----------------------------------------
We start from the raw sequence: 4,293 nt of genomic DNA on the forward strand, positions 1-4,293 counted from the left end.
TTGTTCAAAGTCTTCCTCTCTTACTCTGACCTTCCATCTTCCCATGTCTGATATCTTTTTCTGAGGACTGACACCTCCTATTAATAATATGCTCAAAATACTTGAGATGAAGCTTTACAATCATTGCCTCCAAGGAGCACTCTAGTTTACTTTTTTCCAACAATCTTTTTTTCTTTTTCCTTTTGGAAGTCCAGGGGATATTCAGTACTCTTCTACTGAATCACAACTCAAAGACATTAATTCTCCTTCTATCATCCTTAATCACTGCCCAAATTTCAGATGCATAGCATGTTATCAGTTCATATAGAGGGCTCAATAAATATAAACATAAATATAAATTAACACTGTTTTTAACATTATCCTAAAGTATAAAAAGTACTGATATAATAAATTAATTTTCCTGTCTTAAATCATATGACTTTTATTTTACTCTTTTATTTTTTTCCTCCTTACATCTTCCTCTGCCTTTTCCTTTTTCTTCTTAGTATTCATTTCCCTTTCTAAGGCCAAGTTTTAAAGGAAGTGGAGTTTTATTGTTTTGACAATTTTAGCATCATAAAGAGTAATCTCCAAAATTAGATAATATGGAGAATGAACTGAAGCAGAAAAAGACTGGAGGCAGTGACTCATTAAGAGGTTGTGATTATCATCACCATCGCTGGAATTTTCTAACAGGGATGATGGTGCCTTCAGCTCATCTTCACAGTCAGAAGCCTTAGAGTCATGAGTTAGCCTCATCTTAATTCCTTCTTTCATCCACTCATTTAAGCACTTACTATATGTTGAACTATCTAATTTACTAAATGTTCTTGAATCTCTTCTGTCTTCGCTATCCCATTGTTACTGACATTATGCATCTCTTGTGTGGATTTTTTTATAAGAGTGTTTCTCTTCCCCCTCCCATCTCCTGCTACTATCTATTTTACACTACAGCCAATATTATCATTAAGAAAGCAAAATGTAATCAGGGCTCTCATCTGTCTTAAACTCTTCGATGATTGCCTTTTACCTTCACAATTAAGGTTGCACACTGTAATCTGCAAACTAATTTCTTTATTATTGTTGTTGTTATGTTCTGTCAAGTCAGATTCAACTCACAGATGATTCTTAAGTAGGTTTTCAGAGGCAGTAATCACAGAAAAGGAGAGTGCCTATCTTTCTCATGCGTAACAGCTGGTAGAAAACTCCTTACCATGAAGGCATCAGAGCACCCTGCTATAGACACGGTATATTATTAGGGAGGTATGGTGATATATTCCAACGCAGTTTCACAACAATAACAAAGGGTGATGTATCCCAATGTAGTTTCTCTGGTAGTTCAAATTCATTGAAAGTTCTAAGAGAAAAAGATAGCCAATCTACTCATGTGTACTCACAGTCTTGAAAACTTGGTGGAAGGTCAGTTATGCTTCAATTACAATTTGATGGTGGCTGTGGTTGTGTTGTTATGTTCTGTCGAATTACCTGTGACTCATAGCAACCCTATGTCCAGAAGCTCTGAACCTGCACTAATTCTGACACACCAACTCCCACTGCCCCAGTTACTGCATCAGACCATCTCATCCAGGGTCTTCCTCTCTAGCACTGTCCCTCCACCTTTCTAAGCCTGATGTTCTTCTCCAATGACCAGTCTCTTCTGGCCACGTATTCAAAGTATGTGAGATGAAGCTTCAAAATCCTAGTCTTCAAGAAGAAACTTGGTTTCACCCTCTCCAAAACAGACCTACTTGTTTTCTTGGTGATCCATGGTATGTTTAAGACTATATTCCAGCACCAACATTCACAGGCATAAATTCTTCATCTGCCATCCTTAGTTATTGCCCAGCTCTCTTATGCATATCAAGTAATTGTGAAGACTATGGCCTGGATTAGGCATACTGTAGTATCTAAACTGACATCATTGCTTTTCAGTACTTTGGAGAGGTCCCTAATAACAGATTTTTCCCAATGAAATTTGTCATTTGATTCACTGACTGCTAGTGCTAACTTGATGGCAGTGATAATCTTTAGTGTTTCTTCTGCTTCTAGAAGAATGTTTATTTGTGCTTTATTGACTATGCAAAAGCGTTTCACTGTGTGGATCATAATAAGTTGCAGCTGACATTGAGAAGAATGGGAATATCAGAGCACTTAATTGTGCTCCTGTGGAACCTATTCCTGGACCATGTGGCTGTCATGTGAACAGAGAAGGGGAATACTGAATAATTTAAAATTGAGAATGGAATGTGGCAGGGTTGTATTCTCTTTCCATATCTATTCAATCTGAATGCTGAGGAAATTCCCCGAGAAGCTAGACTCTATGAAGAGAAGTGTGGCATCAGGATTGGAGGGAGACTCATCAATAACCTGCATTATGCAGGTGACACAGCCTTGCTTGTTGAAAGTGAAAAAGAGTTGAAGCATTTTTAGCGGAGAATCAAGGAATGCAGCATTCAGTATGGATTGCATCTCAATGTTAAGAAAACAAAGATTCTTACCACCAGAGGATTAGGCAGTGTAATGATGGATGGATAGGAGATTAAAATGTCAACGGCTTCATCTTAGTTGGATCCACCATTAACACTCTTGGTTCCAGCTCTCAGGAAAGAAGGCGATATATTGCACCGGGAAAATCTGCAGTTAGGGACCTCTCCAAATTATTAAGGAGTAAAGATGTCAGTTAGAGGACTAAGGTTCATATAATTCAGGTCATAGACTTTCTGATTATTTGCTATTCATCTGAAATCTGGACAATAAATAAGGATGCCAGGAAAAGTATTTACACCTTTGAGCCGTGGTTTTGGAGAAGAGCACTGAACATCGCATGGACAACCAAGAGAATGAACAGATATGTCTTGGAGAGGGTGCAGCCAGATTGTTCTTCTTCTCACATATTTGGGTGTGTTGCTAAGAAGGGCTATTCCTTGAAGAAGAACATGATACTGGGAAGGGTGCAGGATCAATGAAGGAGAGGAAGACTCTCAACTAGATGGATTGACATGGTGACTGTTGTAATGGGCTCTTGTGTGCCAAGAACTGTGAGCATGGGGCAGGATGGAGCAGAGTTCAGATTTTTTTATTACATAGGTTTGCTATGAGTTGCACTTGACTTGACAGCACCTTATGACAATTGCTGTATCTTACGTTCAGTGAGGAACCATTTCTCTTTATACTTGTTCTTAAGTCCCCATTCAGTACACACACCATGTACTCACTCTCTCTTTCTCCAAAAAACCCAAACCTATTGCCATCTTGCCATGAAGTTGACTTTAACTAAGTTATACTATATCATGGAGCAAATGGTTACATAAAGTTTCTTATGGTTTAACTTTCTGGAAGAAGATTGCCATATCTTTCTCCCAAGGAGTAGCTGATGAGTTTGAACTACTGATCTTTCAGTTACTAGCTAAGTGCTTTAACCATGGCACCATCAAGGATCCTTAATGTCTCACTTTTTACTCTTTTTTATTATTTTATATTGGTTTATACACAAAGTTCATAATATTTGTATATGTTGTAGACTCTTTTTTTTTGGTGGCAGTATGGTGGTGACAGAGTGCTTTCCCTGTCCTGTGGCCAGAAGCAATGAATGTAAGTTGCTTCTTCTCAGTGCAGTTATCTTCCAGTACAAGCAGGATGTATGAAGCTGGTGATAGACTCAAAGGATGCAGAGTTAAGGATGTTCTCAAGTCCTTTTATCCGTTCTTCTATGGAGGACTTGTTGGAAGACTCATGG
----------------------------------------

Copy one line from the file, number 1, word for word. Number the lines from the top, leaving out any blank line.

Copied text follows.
We start from the raw sequence: 4,293 nt of genomic DNA on the forward strand, positions 1-4,293 counted from the left end.